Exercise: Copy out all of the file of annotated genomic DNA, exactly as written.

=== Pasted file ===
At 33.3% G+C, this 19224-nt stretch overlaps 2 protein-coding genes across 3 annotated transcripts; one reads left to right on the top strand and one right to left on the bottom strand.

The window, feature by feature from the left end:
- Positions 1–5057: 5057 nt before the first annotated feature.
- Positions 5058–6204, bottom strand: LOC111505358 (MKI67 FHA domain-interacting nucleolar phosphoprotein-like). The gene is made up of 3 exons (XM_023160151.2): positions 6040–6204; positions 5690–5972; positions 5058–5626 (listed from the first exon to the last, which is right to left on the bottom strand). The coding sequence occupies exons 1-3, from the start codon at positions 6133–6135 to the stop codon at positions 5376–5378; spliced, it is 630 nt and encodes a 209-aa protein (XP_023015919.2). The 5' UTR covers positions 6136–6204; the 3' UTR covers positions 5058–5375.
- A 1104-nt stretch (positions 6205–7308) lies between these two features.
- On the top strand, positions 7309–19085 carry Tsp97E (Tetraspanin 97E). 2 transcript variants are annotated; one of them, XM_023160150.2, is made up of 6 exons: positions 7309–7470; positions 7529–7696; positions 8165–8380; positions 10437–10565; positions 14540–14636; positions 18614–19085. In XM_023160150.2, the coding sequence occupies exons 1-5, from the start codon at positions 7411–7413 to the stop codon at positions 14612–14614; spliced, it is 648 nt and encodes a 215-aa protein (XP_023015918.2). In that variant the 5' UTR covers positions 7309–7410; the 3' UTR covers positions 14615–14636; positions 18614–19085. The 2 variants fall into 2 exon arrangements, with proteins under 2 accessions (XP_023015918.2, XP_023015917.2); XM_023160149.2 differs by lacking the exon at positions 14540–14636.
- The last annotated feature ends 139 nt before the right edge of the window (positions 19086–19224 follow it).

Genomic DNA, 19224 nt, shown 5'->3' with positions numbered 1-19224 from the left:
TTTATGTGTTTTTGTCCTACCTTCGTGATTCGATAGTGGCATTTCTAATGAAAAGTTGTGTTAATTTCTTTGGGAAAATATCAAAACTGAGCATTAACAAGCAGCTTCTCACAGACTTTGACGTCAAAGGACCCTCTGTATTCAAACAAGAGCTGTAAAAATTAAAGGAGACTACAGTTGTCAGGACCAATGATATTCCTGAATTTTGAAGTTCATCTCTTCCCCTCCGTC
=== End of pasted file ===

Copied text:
At 33.3% G+C, this 19224-nt stretch overlaps 2 protein-coding genes across 3 annotated transcripts; one reads left to right on the top strand and one right to left on the bottom strand.

The window, feature by feature from the left end:
- Positions 1–5057: 5057 nt before the first annotated feature.
- Positions 5058–6204, bottom strand: LOC111505358 (MKI67 FHA domain-interacting nucleolar phosphoprotein-like). The gene is made up of 3 exons (XM_023160151.2): positions 6040–6204; positions 5690–5972; positions 5058–5626 (listed from the first exon to the last, which is right to left on the bottom strand). The coding sequence occupies exons 1-3, from the start codon at positions 6133–6135 to the stop codon at positions 5376–5378; spliced, it is 630 nt and encodes a 209-aa protein (XP_023015919.2). The 5' UTR covers positions 6136–6204; the 3' UTR covers positions 5058–5375.
- A 1104-nt stretch (positions 6205–7308) lies between these two features.
- On the top strand, positions 7309–19085 carry Tsp97E (Tetraspanin 97E). 2 transcript variants are annotated; one of them, XM_023160150.2, is made up of 6 exons: positions 7309–7470; positions 7529–7696; positions 8165–8380; positions 10437–10565; positions 14540–14636; positions 18614–19085. In XM_023160150.2, the coding sequence occupies exons 1-5, from the start codon at positions 7411–7413 to the stop codon at positions 14612–14614; spliced, it is 648 nt and encodes a 215-aa protein (XP_023015918.2). In that variant the 5' UTR covers positions 7309–7410; the 3' UTR covers positions 14615–14636; positions 18614–19085. The 2 variants fall into 2 exon arrangements, with proteins under 2 accessions (XP_023015918.2, XP_023015917.2); XM_023160149.2 differs by lacking the exon at positions 14540–14636.
- The last annotated feature ends 139 nt before the right edge of the window (positions 19086–19224 follow it).

Genomic DNA, 19224 nt, shown 5'->3' with positions numbered 1-19224 from the left:
TTTATGTGTTTTTGTCCTACCTTCGTGATTCGATAGTGGCATTTCTAATGAAAAGTTGTGTTAATTTCTTTGGGAAAATATCAAAACTGAGCATTAACAAGCAGCTTCTCACAGACTTTGACGTCAAAGGACCCTCTGTATTCAAACAAGAGCTGTAAAAATTAAAGGAGACTACAGTTGTCAGGACCAATGATATTCCTGAATTTTGAAGTTCATCTCTTCCCCTCCGTC